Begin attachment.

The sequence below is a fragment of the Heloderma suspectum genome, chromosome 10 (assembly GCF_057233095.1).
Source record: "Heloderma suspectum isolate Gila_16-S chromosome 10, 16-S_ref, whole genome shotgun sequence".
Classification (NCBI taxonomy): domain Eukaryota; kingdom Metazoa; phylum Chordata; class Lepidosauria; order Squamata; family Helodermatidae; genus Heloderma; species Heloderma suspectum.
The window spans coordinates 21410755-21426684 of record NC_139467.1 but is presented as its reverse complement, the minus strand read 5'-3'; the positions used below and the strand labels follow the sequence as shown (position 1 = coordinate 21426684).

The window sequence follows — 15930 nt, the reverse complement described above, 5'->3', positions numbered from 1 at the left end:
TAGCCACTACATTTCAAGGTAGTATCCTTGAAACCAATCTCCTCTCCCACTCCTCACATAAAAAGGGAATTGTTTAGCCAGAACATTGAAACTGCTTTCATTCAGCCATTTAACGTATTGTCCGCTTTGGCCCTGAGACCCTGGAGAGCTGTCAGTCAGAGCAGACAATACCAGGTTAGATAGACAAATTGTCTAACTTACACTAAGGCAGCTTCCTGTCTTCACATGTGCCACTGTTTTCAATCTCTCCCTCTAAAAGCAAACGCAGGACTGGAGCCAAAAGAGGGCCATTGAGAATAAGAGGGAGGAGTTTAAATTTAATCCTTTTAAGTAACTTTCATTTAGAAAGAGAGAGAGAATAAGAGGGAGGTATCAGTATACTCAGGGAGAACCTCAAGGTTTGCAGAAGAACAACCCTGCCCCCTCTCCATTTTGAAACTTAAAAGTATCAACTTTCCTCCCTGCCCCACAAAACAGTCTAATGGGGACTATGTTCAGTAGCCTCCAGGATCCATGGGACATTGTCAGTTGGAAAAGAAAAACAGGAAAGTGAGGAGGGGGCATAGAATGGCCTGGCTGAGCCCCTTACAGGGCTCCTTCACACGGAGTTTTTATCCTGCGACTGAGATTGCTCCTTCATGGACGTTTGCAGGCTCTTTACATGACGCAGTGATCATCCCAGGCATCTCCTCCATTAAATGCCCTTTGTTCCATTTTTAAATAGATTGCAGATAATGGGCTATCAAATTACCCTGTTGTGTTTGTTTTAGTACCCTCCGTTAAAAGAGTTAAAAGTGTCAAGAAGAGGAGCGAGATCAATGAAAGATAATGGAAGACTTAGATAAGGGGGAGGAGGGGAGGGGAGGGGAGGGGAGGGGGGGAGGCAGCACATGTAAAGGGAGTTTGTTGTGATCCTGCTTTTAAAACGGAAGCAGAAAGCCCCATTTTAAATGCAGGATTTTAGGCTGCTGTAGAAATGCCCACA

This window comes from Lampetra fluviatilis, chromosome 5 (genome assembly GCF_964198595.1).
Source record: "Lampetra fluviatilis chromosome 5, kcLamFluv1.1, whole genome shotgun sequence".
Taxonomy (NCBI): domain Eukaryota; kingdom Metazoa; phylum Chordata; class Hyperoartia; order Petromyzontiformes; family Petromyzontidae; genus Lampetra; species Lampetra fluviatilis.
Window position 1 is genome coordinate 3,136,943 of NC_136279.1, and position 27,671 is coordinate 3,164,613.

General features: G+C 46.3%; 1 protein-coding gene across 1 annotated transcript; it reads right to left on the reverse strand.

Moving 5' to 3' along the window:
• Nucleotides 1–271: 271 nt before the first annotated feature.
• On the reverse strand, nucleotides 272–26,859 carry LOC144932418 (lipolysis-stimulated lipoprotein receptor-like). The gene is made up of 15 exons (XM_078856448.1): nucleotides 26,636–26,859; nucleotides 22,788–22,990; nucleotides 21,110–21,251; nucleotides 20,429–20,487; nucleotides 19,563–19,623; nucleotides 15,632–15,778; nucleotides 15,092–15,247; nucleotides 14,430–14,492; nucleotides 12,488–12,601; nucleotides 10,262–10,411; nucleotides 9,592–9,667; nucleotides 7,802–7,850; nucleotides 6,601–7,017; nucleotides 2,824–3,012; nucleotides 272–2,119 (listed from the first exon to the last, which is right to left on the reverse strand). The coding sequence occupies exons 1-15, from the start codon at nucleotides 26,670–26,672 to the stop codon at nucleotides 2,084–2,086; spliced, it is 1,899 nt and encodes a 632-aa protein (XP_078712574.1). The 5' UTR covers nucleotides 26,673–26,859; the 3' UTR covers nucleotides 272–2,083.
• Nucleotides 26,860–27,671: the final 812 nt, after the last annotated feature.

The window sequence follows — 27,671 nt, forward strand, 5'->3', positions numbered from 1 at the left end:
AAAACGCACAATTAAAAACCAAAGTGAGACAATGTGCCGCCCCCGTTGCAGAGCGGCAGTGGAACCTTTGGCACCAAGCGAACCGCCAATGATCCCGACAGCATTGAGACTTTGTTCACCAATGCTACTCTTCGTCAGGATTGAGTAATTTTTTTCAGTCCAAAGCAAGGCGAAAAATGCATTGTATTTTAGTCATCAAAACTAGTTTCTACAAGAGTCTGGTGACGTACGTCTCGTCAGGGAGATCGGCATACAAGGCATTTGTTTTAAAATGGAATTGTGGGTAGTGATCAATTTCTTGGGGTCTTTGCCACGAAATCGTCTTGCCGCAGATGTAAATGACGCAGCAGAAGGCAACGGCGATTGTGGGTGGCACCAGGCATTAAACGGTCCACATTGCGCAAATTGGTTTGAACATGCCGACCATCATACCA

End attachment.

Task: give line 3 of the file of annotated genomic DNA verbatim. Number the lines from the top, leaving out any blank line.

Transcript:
Classification (NCBI taxonomy): domain Eukaryota; kingdom Metazoa; phylum Chordata; class Lepidosauria; order Squamata; family Helodermatidae; genus Heloderma; species Heloderma suspectum.